Estate Planning: What Women Should Know
It’s well understood that women typically live longer than men — and often outlive their spouses when married. That’s why creating an estate plan that addresses women’s unique financial needs is an important, although sometimes overlooked, financial imperative.
The following proven strategies can help women as they develop an estate plan and prevent missteps that could jeopardize their financial security:
- Prioritize the planning process. It’s easy to put off planning for a day far in the future, but if the worst happens and you pass away without a plan in place, the law will deem your assets intestate and may divvy them up between your spouse and children. That means a spouse may lack resources to live on, which is not your intent. Trusts established for children may also vulnerable and your survivors may be liable for estate taxes that could have been avoided.
- Take the time to set up trusts. It’s somewhat common for a spouse to remarry or have additional children after his or her partner passes away, or surviving children may divorce their spouses and leave their inheritance vulnerable to opportunistic exes. Trusts help ensure assets are fully protected and benefit loved ones.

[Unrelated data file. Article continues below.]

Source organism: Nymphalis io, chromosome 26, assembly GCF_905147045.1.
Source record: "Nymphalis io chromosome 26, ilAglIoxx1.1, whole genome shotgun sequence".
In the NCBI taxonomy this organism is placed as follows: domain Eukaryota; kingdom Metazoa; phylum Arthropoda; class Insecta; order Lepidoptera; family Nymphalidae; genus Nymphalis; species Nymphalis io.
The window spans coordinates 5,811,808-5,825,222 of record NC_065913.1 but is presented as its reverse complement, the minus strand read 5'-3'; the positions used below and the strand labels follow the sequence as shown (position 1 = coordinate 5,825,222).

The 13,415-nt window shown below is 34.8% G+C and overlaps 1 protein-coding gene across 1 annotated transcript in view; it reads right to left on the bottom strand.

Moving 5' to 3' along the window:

- Consider the power of a prenuptial agreement. Although no one anticipates divorce, marriages do end and divorces can directly impact assets in your estate. A prenuptial agreement can protect you should you divorce or your spouse passes away.
- Prepare for the distribution of personal property. You may provide details in your will for how your property will be distributed, but you’ll want to make an inventory of sentimental items and leave specific instructions for your executor or personal representative as to who should receive them.
Consult a knowledgeable Florida estate planning attorney at the Charles Law Offices to create a plan that will address the needs of you and your family members.